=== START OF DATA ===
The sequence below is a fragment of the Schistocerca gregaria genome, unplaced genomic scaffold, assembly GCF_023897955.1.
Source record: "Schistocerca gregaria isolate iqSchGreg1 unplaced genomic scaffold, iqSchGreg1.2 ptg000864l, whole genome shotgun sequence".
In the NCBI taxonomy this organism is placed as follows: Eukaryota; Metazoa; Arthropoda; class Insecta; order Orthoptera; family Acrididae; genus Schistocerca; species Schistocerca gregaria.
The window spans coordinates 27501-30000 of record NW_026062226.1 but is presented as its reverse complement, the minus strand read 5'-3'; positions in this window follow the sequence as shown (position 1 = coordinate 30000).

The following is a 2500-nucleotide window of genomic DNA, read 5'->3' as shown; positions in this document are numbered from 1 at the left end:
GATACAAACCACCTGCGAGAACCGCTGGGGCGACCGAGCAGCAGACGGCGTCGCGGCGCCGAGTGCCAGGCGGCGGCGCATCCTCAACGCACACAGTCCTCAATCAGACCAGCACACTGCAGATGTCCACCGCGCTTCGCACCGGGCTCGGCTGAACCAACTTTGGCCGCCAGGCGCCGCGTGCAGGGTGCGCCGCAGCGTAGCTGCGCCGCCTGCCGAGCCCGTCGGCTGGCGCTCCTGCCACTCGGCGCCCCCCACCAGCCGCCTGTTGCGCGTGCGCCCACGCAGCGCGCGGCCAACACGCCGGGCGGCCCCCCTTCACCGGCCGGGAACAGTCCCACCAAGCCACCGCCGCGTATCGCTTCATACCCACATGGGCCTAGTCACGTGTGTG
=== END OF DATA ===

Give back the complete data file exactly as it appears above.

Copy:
The sequence below is a fragment of the Schistocerca gregaria genome, unplaced genomic scaffold, assembly GCF_023897955.1.
Source record: "Schistocerca gregaria isolate iqSchGreg1 unplaced genomic scaffold, iqSchGreg1.2 ptg000864l, whole genome shotgun sequence".
In the NCBI taxonomy this organism is placed as follows: Eukaryota; Metazoa; Arthropoda; class Insecta; order Orthoptera; family Acrididae; genus Schistocerca; species Schistocerca gregaria.
The window spans coordinates 27501-30000 of record NW_026062226.1 but is presented as its reverse complement, the minus strand read 5'-3'; positions in this window follow the sequence as shown (position 1 = coordinate 30000).

The following is a 2500-nucleotide window of genomic DNA, read 5'->3' as shown; positions in this document are numbered from 1 at the left end:
GATACAAACCACCTGCGAGAACCGCTGGGGCGACCGAGCAGCAGACGGCGTCGCGGCGCCGAGTGCCAGGCGGCGGCGCATCCTCAACGCACACAGTCCTCAATCAGACCAGCACACTGCAGATGTCCACCGCGCTTCGCACCGGGCTCGGCTGAACCAACTTTGGCCGCCAGGCGCCGCGTGCAGGGTGCGCCGCAGCGTAGCTGCGCCGCCTGCCGAGCCCGTCGGCTGGCGCTCCTGCCACTCGGCGCCCCCCACCAGCCGCCTGTTGCGCGTGCGCCCACGCAGCGCGCGGCCAACACGCCGGGCGGCCCCCCTTCACCGGCCGGGAACAGTCCCACCAAGCCACCGCCGCGTATCGCTTCATACCCACATGGGCCTAGTCACGTGTGTG